I was quite excited to hear that the Society of Biology was running a symposium on food security, partly in response to Tim Lang’s talk at the RSE back in February (slides from Tim Lang’s talk are available halfway down this page.) But when I found out it clashed with an Extraordinary General Meeting of my allotments association, I had some prioritising to do.
From the start I guessed that a symposium from the Society of Biology would emphasise the biotechnology aspects of food security, and would probably be quite conservative in the sense of providing technological solutions within the current economic system. With this in mind, I arranged to go to the allotment association EGM and catch the last of the talks at the Society of Biology. So Saturday had a flurry of food-related activity in the late morning.
Saughton Mains Allotments Association (SMAA)
Saughton Mains is one of the largest allotment sites in Scotland, with about 170 plots. The committee has been getting smaller over the last few years and has lost the ability to engage with the plot holders, so much so that the AGM back in September didn’t reach quorum of 20 plotholders. So an EGM was called to elect a new committee.
I had wanted to stand as an ordinary member, but as the meeting progressed I found myself standing for treasurer and got duly elected. This will be an excellent position to learn about the economics of small-scale growing, as the site buys seeds and potatoes for plotholders, and we will be able to apply for grants to develop the site. I feel quite honoured to get this position, and hopefully it’ll get me down to the site more often. When I popped down to the allotment site today I saw a note on the gate with all the new committee members, so I guess that’s it settled :-)
When this meeting finished, I jumped on the bike headed into town. I have never cycled so fast in town before.
Society of Biology symposium on Food Security
I always knew this would be a challenging session. I arrived a couple of minutes into the last talk, given by Professor Alison Smith and titled “the sustainable agriculture revolution”. The first slide I saw was about genetic modification of Desiree potatoes to deliver blight resistance, and the rest of the talk followed that theme: outlining the possibilities for transferring genes for fixing nitrogen from legumes to non-leguminous plants; and surveying challenges for genetically modifying wheat due to its large hexaploid genome. Now I don’t have an fundamental disagreement with genetic modification. I just see it as an unnecessary and overly-complicated technology that has a bad history of commercialisation.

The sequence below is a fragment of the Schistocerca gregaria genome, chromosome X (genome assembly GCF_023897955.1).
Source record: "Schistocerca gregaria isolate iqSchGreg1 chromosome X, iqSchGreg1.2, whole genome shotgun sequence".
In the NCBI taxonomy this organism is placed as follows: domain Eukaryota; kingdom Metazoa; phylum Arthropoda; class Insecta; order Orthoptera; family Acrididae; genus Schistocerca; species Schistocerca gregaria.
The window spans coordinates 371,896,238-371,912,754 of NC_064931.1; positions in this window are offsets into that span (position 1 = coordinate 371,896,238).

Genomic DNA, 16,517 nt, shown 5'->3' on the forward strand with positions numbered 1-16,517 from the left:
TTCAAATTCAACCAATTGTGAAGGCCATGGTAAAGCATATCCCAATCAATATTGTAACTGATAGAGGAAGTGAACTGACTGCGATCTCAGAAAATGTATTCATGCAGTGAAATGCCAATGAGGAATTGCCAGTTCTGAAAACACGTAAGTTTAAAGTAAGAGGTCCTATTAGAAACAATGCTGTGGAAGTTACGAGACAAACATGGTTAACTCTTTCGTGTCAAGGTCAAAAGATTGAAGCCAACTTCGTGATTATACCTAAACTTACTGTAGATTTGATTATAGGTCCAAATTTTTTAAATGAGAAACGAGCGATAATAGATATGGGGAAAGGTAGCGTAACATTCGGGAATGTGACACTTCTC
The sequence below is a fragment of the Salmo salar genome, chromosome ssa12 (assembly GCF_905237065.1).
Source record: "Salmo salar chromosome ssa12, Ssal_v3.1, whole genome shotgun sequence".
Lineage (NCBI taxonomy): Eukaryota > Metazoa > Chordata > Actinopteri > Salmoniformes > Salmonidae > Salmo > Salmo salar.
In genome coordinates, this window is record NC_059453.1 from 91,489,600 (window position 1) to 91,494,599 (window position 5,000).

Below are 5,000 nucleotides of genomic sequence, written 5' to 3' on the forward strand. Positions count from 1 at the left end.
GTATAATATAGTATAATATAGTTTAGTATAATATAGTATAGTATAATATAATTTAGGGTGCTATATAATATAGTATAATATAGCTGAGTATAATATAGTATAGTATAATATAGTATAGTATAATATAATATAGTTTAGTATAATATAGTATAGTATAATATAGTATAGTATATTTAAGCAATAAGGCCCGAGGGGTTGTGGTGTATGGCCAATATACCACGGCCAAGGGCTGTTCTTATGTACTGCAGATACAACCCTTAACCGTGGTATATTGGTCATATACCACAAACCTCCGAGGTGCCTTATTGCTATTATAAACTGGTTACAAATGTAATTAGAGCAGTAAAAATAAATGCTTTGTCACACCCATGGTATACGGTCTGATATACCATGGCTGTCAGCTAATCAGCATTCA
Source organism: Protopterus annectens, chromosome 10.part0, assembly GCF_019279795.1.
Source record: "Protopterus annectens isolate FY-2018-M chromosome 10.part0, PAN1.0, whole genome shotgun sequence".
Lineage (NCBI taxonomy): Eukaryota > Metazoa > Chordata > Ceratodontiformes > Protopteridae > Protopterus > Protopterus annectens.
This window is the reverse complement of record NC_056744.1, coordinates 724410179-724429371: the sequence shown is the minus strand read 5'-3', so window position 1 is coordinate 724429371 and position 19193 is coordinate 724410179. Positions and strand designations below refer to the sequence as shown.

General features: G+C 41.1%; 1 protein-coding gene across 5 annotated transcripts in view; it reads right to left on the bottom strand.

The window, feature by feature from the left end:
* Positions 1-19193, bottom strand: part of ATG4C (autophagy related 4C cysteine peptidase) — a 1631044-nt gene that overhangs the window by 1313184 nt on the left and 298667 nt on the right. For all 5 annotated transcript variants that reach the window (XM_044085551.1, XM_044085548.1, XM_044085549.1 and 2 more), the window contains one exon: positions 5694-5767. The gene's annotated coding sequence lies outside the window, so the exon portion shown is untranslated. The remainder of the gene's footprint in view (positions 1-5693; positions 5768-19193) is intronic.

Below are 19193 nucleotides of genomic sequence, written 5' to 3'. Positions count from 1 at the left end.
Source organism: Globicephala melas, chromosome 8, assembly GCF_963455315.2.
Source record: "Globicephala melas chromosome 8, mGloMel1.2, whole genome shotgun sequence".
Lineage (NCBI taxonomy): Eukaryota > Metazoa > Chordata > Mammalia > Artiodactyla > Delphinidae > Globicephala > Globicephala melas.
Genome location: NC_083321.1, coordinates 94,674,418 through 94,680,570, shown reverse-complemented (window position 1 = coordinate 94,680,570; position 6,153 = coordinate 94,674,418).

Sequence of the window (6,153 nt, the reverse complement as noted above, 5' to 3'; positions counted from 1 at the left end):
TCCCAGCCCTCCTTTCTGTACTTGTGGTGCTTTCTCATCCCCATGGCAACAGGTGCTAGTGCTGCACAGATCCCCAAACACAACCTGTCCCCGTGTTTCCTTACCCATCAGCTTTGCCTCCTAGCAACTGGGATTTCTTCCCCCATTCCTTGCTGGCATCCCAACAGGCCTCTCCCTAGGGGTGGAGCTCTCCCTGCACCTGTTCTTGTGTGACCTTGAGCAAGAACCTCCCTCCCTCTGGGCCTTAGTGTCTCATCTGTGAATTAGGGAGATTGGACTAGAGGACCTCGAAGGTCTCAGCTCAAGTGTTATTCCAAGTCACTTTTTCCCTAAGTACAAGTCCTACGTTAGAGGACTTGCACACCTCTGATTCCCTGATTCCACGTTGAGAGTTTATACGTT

So this symposium was challenging because the problems that were identified in the talk and discussion afterwards were spot on, centering on greenhouse gas emissions, loss of biodiversity, over-reliance on fossil fuels, and a recognition that GM technology has been aggressively persued by industry. The recognition that solutions to these problems had to be approached from a system point of view was also fine and I particularly like the notion of sustainability as not going for the highest yield, but a high yield per unit of input. But then, at the last hurdle, the solutions posed were high technology. For example: the problem of over-reliance on nitrogen fertilizer was posed, then we heard that natural nitrogen fixation was “unfortunately only performed by leguminous plants” so the solution should be to transfer genes from leguminous plants to non-leguminous plants. Therefore reduced fertilizer use; therefore problem solved. This is a new avenue of research, as we see from the press release on 17 November 2011 “Genome sequence sheds new light on how plants evolved nitrogen-fixing symbioses” but would planting more legumes and improved husbandry not achieve the same end?
During the discussion at the end of the symposium, it become clear that the dominant discourse was biotechnological: big problems need big solutions need big science needs to talk to big players. The role of small-scale and informal farming in food security would not figure in their plans, and that’s where our views fundamentally diverge. It’s also why I responded to the 2009 BBSRC consultation on food security to argue the case for research into technologies that would assist small-scale farming, and it’s why I’ll continue to work in localised and small-scale food production.
Food sovereignty is the right of peoples to healthy and culturally appropriate food produced through ecologically sound and sustainable methods, and the right to define their own food and agriculture systems. Food security begins at home.
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